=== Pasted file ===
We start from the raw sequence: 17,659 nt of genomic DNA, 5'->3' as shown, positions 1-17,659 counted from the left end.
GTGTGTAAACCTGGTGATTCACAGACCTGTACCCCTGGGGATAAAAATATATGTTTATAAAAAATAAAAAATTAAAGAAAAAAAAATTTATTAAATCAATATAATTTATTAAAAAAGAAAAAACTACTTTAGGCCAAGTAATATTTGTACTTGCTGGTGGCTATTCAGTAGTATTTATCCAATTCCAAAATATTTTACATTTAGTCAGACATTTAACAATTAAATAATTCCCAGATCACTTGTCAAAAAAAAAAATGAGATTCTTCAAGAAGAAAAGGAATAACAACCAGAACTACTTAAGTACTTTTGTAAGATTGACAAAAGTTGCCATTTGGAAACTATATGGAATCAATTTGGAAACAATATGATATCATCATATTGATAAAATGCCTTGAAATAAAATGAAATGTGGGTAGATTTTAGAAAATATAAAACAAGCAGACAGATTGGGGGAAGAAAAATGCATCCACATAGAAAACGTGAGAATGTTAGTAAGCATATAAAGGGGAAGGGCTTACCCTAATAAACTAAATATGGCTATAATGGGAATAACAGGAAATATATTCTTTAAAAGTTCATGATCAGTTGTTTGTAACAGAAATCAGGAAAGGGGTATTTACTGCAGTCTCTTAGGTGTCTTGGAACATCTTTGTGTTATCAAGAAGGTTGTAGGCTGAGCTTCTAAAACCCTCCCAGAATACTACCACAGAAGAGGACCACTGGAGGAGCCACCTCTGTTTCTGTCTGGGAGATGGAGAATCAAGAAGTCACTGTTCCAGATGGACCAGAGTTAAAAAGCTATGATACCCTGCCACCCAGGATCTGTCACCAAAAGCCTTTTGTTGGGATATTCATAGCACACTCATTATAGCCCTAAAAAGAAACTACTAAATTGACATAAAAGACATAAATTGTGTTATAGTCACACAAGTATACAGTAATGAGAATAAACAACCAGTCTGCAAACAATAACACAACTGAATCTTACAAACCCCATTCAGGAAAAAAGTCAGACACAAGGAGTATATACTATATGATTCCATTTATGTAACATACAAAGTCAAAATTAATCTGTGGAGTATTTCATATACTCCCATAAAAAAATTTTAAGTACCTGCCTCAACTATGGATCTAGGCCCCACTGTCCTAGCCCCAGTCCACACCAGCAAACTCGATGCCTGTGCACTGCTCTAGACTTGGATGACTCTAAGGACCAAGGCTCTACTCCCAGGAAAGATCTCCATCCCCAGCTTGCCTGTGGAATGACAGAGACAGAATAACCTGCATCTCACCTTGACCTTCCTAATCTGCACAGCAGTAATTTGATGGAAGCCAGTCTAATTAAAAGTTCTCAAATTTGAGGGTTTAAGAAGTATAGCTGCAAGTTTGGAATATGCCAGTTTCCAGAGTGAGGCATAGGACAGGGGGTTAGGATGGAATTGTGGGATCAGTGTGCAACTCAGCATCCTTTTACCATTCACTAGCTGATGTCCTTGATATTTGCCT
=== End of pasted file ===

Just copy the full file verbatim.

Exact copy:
We start from the raw sequence: 17,659 nt of genomic DNA, 5'->3' as shown, positions 1-17,659 counted from the left end.
GTGTGTAAACCTGGTGATTCACAGACCTGTACCCCTGGGGATAAAAATATATGTTTATAAAAAATAAAAAATTAAAGAAAAAAAAATTTATTAAATCAATATAATTTATTAAAAAAGAAAAAACTACTTTAGGCCAAGTAATATTTGTACTTGCTGGTGGCTATTCAGTAGTATTTATCCAATTCCAAAATATTTTACATTTAGTCAGACATTTAACAATTAAATAATTCCCAGATCACTTGTCAAAAAAAAAAATGAGATTCTTCAAGAAGAAAAGGAATAACAACCAGAACTACTTAAGTACTTTTGTAAGATTGACAAAAGTTGCCATTTGGAAACTATATGGAATCAATTTGGAAACAATATGATATCATCATATTGATAAAATGCCTTGAAATAAAATGAAATGTGGGTAGATTTTAGAAAATATAAAACAAGCAGACAGATTGGGGGAAGAAAAATGCATCCACATAGAAAACGTGAGAATGTTAGTAAGCATATAAAGGGGAAGGGCTTACCCTAATAAACTAAATATGGCTATAATGGGAATAACAGGAAATATATTCTTTAAAAGTTCATGATCAGTTGTTTGTAACAGAAATCAGGAAAGGGGTATTTACTGCAGTCTCTTAGGTGTCTTGGAACATCTTTGTGTTATCAAGAAGGTTGTAGGCTGAGCTTCTAAAACCCTCCCAGAATACTACCACAGAAGAGGACCACTGGAGGAGCCACCTCTGTTTCTGTCTGGGAGATGGAGAATCAAGAAGTCACTGTTCCAGATGGACCAGAGTTAAAAAGCTATGATACCCTGCCACCCAGGATCTGTCACCAAAAGCCTTTTGTTGGGATATTCATAGCACACTCATTATAGCCCTAAAAAGAAACTACTAAATTGACATAAAAGACATAAATTGTGTTATAGTCACACAAGTATACAGTAATGAGAATAAACAACCAGTCTGCAAACAATAACACAACTGAATCTTACAAACCCCATTCAGGAAAAAAGTCAGACACAAGGAGTATATACTATATGATTCCATTTATGTAACATACAAAGTCAAAATTAATCTGTGGAGTATTTCATATACTCCCATAAAAAAATTTTAAGTACCTGCCTCAACTATGGATCTAGGCCCCACTGTCCTAGCCCCAGTCCACACCAGCAAACTCGATGCCTGTGCACTGCTCTAGACTTGGATGACTCTAAGGACCAAGGCTCTACTCCCAGGAAAGATCTCCATCCCCAGCTTGCCTGTGGAATGACAGAGACAGAATAACCTGCATCTCACCTTGACCTTCCTAATCTGCACAGCAGTAATTTGATGGAAGCCAGTCTAATTAAAAGTTCTCAAATTTGAGGGTTTAAGAAGTATAGCTGCAAGTTTGGAATATGCCAGTTTCCAGAGTGAGGCATAGGACAGGGGGTTAGGATGGAATTGTGGGATCAGTGTGCAACTCAGCATCCTTTTACCATTCACTAGCTGATGTCCTTGATATTTGCCT